Salud America! is an RWJF-funded research network that aims to prevent obesity among Latino children. Since the start of Salud America! in 2007, the network has developed essential scientific evidence, research, communications and a wealth of information to raise awareness of Latino childhood obesity, build the field of researchers working to reduce the epidemic and empower stakeholders to take action and create change.

© AP Images/Paul Chou

Salud America! works to improve Latino children's health by targeting six key areas that could make the greatest advances in reducing obesity in the least amount of time: sugary drinks, healthier marketing, active play, active spaces, better food in the neighborhood and healthier school snacks.

Salud America! launched a Growing Healthy Change initiative to bring together evidence, new policies, success stories, social media and resources to help individuals and communities develop capacity to create healthy policy changes in the six key areas. The Growing Healthy Change website allows you to input your address and find concrete policy initiatives happening in your neighborhood, school, city or state to improve nutrition, physical activity and marketing aimed at Latino kids. The website also offers many resources, success stories and videos of real-life Salud Heroes of change to inspire and help individuals, groups and communities to create their own change.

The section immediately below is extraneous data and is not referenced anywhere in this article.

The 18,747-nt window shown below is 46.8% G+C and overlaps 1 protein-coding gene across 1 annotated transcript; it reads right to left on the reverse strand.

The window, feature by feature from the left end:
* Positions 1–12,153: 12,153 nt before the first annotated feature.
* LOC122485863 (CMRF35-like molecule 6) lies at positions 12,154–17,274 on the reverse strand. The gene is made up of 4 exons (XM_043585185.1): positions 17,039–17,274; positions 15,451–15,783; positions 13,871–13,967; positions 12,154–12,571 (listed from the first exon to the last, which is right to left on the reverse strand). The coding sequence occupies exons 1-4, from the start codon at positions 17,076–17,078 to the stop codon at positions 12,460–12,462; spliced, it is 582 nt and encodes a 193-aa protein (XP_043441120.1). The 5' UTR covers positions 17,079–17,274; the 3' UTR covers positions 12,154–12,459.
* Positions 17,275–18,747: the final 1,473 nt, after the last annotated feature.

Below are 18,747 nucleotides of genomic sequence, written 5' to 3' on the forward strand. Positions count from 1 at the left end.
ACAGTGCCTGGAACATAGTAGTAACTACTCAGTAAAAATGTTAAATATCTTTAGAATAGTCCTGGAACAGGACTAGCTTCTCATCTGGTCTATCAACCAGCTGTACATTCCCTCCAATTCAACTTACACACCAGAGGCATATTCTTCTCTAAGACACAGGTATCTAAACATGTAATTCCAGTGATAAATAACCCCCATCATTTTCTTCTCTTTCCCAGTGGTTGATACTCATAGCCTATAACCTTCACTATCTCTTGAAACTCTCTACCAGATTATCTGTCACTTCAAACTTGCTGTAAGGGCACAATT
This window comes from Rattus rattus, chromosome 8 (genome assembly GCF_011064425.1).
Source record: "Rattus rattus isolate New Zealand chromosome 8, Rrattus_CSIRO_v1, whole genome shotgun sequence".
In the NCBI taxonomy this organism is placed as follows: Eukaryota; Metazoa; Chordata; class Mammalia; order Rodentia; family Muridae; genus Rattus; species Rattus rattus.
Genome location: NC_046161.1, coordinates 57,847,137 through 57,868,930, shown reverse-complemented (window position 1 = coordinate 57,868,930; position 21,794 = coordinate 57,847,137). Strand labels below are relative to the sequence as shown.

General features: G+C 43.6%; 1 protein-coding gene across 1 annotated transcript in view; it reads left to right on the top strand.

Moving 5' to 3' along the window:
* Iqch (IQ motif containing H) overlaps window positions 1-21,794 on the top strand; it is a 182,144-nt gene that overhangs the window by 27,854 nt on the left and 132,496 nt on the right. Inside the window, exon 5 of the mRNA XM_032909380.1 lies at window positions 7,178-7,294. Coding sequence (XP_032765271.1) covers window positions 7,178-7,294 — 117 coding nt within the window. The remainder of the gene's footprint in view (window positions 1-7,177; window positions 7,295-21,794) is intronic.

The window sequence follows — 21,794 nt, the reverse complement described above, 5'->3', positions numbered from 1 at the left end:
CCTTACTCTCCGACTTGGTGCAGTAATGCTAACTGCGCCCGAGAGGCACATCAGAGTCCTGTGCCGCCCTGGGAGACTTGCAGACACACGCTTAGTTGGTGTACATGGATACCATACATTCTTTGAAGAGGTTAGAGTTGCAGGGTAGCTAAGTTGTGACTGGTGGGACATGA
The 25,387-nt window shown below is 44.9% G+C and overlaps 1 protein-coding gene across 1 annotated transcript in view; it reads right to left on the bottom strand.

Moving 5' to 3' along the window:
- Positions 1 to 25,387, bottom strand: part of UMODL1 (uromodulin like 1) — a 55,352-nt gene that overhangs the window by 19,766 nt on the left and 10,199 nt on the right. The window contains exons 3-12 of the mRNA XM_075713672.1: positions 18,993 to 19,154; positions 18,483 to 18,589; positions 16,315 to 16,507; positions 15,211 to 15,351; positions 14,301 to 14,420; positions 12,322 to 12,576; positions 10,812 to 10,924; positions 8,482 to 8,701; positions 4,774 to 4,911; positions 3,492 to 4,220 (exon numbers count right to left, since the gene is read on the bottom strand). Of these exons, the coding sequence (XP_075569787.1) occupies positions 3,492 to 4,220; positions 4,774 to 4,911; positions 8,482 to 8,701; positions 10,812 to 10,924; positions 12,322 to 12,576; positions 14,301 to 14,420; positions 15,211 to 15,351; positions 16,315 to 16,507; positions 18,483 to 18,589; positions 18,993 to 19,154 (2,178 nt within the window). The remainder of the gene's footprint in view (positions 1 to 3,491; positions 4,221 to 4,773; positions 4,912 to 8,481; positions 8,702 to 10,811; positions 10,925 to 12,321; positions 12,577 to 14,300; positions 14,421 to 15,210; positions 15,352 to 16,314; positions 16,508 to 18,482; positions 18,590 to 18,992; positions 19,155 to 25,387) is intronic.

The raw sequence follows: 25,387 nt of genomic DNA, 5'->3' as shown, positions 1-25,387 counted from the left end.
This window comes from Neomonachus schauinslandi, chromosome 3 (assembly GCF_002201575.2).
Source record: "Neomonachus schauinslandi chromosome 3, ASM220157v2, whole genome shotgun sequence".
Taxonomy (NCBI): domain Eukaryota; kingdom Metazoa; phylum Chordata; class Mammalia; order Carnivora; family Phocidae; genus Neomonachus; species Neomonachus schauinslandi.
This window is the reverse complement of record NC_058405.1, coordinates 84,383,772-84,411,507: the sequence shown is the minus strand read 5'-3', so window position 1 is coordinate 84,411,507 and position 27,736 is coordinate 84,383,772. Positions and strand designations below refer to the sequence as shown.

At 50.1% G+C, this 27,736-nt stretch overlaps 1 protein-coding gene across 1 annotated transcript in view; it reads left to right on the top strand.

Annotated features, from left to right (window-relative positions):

Additional Resources

Salud America!: The RWJF Research Network to Prevent Obesity Among Latino Children

Salud America! Growing Healthy Change

Comer Bien. National Council of La Raza

Office of Minority Health, U.S. Department of Health and Human Services

Fact Sheet: Overweight and Obesity Among Latino Youths, Leadership for Healthy Communities (available in English and Spanish)

Public Health Leader Interviews

Maximizing The Impact of Obesity-Prevention Efforts In Latino Communities: Key Findings and Strategic Recommendations

May 2014

Healthy eating